As with most encryption products, password recovery is near impossible. I suggest:
- If the file just contains bookkeeping for a week, just start over and do not waste time on decrypting the file.
- Try to recall the password if you want to decrypt the file.
- If you are going to use a brute-force program, do not use a random program found on the internet. Try to find an open-source program. If you only find closed-source programs, download it from a reliable source and ensure that it has good reviews (from several sources), put it through https://www.virustotal.com and check again that the program you are trying is legit.
Answer was based on the conversation I had with the OP in the comments
There is no way of bypassing the password because if it was possible, it would completely defeat the purpose of having a password-protected document (the only people who would not want to use the password by-passer is the ones who have the password). The only option is to actually use a password cracker. This method is legal if, and only if you are the owner of the document, or the person who sent you the document gave you permission to crack the password. But, of course, these days no one cares about being on the right side of the law :P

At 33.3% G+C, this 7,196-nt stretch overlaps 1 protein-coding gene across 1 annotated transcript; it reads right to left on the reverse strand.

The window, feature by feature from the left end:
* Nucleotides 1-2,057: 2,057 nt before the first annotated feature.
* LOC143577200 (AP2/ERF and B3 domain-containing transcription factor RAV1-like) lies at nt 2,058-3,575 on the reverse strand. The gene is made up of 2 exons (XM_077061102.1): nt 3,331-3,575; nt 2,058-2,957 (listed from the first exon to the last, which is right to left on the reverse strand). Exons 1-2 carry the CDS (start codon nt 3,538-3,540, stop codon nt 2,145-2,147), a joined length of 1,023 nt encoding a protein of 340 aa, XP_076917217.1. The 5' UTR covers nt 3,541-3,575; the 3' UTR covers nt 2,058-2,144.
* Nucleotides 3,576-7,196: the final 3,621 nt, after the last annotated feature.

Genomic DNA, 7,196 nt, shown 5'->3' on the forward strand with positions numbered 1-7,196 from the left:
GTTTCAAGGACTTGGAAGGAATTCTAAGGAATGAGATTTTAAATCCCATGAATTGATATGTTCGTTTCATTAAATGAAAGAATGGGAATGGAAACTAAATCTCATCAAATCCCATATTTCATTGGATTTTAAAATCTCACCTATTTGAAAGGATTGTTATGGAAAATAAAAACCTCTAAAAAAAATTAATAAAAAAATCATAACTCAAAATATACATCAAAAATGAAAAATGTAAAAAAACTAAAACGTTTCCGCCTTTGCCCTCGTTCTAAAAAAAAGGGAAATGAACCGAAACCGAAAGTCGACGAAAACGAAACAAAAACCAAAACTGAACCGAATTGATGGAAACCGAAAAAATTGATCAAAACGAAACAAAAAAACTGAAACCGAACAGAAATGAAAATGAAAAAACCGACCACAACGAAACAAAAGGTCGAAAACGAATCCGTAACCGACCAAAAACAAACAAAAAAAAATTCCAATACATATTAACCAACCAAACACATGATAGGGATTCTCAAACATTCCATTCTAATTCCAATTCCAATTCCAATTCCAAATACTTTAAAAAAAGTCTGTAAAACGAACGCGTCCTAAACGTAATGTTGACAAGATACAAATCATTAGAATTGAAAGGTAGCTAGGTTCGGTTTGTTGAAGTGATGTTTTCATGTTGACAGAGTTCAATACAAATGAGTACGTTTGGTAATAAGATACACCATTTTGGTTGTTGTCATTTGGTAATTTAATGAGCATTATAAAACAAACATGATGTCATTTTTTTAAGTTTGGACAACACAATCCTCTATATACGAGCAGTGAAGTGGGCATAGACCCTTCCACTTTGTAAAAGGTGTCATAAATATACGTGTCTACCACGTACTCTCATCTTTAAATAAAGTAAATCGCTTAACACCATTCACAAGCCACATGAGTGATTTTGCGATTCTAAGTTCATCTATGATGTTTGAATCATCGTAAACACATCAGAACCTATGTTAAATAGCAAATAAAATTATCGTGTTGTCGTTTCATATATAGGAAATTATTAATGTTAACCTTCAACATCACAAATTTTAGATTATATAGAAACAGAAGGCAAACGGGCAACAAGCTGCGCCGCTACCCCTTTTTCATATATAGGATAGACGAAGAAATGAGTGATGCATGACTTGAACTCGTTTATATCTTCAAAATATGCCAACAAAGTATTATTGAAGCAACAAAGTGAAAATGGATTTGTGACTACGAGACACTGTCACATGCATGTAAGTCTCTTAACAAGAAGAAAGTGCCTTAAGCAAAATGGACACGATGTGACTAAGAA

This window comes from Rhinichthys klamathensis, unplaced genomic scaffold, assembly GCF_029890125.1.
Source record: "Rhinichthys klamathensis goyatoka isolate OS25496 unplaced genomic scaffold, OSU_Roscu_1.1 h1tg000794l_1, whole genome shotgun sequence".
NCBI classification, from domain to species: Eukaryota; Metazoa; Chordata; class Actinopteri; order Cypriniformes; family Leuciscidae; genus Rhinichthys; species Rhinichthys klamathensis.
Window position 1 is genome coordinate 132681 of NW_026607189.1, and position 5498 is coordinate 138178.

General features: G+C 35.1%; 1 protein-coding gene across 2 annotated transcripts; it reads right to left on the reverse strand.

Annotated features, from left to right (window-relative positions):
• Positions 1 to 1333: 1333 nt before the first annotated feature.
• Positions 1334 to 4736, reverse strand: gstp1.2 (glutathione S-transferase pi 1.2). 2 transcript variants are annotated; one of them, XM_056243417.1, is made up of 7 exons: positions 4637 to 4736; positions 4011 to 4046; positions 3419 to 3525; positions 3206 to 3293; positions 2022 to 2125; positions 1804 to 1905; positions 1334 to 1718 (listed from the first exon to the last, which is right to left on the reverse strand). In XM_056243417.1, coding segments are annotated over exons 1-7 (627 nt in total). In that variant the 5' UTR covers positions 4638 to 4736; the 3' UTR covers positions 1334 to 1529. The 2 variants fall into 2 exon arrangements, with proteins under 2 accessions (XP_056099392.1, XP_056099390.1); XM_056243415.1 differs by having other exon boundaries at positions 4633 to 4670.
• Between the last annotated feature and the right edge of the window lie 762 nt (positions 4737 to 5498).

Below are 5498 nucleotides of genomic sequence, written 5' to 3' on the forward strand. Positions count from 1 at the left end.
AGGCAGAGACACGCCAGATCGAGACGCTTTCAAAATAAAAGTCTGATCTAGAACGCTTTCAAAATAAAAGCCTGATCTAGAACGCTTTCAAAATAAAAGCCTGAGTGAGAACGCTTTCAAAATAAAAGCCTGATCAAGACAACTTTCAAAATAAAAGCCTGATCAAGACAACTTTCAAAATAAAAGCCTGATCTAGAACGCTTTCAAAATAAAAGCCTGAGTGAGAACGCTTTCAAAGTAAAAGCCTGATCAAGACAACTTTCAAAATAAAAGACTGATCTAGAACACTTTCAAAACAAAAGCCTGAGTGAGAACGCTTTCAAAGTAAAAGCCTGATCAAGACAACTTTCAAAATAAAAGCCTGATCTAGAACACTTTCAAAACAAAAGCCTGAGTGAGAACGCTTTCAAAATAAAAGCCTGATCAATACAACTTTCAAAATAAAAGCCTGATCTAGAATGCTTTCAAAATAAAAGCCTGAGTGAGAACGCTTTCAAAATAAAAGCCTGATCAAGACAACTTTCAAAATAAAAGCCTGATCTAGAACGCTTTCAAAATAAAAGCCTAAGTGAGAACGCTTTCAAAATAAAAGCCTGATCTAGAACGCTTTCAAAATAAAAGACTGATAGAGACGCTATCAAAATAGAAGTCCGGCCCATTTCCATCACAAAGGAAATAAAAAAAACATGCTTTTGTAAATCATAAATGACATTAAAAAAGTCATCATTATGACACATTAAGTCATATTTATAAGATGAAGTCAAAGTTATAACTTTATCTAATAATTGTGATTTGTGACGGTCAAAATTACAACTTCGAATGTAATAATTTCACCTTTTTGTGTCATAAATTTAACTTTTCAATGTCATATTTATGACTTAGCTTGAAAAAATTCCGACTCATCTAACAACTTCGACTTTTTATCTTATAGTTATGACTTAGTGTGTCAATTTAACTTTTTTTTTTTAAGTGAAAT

So if you are still interested in doing so, here is another drawback of this technique (yay!): It takes a very long time because it has to find every single possible password combination. Just some very basic math here, if it takes 1 millisecond to try a password, and the password is ASCII encoded, 5 characters long, then it would take 56 weeks to find it. If you have a very fast computer (maybe even a supercomputer), it would take around 5-10 microseconds per password, so it would take 1.5-3 days to calculate it. If you use a graphics card instead of your CPU, it will be able to calculate passwords much faster, as GPUs usually have around 300-2000 cores.
Another problem, specific to OpenOffice passwords, is that OpenOffice has very good encryption methods, making it much longer and harder to find passwords. This means that only a brute-force attack (the slowest attack) will work!